Next we have what is probably the best piece of the book. A story about a chance encounter between Dracula and the sword wielding Puritan, Solomon Kane (written by Roy Thomas, with art by Alan Weiss and the Crusty Bunkers)! Another reprint from the Atlas era follows with an interesting take on the Shakespeare story Macbeth (art by C. A. Winter).  Finally, we get a super story about Dracula in Paris, and this time he must do battle with a stone gargoyle (written by Gerry Conway, and art by Alfonso Font)! There is also a neat story by Chris Claremont that features some love for Hammer studios! All of this is kicked off by a wonderful painted cover by Neal Adams!

 

Atlas/Seaboard Comics!

One might get a bit confused when they see the name “Atlas Comics.” For most, it means Marvel Comics between the Timely comics era (1930s-early 1950s) and the most notable Marvel Comics era (1961-present). But after leaving Marvel Comics in 1972, Martin Goodman soon after started a rival company called Atlas Comics in NYC. He would pay better, return artwork, and in doing so, attract some of the industry’s top talent to this upstart company. A few problems arose quickly though: first, the industry was beginning to sag and the big two were having sales problems, so imagine being the new kid on the block, trying to compete with two giants. Secondly, the staff was ill-equipped to handle the assignments in front of them (Goodman made some bad decisions that put his top two employees Larry Lieber and Jeff Rovin in a tough spot- per The Comic Book Journal and Comic Book Artists mags).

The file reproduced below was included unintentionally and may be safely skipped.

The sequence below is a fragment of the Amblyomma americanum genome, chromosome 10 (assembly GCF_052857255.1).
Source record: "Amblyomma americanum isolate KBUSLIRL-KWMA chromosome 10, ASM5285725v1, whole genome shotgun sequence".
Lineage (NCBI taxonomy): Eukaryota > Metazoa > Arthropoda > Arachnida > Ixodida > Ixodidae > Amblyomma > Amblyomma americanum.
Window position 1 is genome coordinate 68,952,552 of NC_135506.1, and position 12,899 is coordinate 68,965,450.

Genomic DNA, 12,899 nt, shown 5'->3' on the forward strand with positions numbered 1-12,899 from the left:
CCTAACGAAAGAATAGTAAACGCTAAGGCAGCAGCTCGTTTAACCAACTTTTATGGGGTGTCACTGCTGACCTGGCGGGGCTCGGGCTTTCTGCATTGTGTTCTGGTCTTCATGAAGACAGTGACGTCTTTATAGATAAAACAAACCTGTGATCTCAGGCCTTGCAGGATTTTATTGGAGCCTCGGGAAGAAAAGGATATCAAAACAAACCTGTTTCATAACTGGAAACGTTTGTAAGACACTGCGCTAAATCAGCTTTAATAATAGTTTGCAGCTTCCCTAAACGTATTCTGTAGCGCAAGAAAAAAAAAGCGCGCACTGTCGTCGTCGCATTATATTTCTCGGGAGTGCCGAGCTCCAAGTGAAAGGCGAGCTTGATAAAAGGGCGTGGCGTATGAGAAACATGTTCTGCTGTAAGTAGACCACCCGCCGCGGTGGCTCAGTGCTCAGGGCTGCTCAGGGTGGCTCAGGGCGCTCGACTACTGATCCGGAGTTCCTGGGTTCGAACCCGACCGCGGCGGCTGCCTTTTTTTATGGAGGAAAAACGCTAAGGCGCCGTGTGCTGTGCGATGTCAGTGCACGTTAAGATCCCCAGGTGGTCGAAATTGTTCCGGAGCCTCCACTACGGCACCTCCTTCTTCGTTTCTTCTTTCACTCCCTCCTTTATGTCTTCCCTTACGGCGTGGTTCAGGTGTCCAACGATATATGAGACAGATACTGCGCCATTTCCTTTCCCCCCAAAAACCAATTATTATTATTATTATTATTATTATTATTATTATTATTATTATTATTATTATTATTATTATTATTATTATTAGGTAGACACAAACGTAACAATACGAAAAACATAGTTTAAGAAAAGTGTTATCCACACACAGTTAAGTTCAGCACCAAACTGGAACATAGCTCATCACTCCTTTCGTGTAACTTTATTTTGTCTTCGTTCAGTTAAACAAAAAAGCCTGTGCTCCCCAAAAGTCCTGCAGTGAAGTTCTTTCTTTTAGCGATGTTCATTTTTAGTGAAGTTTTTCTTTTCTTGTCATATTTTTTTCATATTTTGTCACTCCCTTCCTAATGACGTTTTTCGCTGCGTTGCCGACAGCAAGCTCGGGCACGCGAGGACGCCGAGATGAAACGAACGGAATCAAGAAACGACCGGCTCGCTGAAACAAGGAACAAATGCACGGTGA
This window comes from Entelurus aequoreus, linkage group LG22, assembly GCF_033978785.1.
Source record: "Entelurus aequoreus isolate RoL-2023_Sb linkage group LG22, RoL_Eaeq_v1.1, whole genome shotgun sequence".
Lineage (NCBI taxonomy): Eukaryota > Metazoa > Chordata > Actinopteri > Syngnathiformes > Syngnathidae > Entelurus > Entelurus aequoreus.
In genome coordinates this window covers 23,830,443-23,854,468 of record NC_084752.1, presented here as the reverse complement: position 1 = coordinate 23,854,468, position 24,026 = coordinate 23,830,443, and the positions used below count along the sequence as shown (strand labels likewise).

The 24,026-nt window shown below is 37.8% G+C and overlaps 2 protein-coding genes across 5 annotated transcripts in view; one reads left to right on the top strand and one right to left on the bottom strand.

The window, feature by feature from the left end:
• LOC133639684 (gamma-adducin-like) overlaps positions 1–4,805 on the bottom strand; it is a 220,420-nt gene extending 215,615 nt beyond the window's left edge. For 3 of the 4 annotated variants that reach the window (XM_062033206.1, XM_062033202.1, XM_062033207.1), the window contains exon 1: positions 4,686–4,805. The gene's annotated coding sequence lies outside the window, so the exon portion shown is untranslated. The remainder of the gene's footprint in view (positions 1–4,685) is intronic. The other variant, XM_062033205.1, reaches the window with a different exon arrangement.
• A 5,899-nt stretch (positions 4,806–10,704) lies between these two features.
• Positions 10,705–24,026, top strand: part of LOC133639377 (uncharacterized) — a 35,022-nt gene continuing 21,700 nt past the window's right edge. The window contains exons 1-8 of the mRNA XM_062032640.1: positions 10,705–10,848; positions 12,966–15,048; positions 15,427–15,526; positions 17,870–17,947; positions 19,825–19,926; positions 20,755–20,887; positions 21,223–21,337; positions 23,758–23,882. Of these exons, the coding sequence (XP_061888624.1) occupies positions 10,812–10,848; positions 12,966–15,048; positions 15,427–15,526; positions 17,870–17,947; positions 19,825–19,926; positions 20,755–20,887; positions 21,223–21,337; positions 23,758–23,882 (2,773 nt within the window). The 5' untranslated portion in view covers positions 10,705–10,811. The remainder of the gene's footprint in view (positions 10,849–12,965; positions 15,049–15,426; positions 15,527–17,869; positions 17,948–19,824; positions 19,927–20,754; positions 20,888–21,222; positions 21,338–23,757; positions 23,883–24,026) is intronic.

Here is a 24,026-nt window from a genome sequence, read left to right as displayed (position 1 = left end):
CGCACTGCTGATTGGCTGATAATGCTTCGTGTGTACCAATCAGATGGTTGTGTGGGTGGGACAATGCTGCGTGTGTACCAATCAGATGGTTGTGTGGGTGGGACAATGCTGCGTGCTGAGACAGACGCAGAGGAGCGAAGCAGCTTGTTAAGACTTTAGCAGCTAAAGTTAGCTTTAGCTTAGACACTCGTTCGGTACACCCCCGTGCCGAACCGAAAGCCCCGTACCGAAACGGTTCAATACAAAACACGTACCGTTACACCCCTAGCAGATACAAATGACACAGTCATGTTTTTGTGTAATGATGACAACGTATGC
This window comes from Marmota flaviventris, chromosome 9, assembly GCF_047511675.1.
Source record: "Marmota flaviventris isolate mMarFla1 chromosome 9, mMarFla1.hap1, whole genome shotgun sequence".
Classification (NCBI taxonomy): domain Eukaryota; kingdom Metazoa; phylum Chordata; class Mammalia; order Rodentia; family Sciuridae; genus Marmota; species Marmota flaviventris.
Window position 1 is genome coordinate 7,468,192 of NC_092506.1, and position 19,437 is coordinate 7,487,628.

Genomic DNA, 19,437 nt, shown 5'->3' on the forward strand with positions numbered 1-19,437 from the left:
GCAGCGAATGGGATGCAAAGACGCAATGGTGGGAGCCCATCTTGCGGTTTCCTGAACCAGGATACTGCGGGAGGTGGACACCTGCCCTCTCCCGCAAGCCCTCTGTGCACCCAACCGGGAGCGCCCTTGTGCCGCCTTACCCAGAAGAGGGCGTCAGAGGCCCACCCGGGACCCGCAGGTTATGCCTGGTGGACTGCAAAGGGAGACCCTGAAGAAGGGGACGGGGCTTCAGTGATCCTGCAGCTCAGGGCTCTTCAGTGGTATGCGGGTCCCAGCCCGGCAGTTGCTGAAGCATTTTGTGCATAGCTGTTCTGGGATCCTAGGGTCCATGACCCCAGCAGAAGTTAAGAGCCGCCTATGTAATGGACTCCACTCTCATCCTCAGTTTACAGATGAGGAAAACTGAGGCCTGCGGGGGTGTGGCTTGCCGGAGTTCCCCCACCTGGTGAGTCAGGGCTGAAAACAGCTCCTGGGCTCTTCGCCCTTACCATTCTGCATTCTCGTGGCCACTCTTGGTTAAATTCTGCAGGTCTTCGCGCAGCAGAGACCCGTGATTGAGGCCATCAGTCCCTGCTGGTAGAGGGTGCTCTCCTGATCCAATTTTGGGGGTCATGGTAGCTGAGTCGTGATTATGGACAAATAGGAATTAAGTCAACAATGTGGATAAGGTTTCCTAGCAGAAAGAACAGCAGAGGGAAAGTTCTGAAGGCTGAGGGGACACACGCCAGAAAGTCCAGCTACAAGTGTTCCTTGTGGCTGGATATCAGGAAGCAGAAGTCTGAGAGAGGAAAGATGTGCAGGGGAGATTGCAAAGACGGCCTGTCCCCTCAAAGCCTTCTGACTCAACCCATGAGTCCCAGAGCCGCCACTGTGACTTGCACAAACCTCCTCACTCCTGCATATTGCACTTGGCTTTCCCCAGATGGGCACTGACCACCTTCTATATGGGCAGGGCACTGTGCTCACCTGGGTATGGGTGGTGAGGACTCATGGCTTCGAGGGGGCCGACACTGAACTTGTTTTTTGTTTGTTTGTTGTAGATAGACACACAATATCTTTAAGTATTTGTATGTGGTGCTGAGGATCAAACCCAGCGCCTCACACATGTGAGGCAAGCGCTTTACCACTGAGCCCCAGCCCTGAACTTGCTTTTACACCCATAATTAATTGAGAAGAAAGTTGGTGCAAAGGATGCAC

Atlas may have only been in business for a couple of years, but they did produce some interesting books. I’ve got a few horror titles they released but they also had crime, military, superheroes, etc. Wonderful work by people like Neal Adams, Russ Heath, Rich Buckler, Howard Chaykin, Steve Mitchell, Steve Ditko, Gary Friedrich, Frank Thorne, and Wally Wood! Take a look!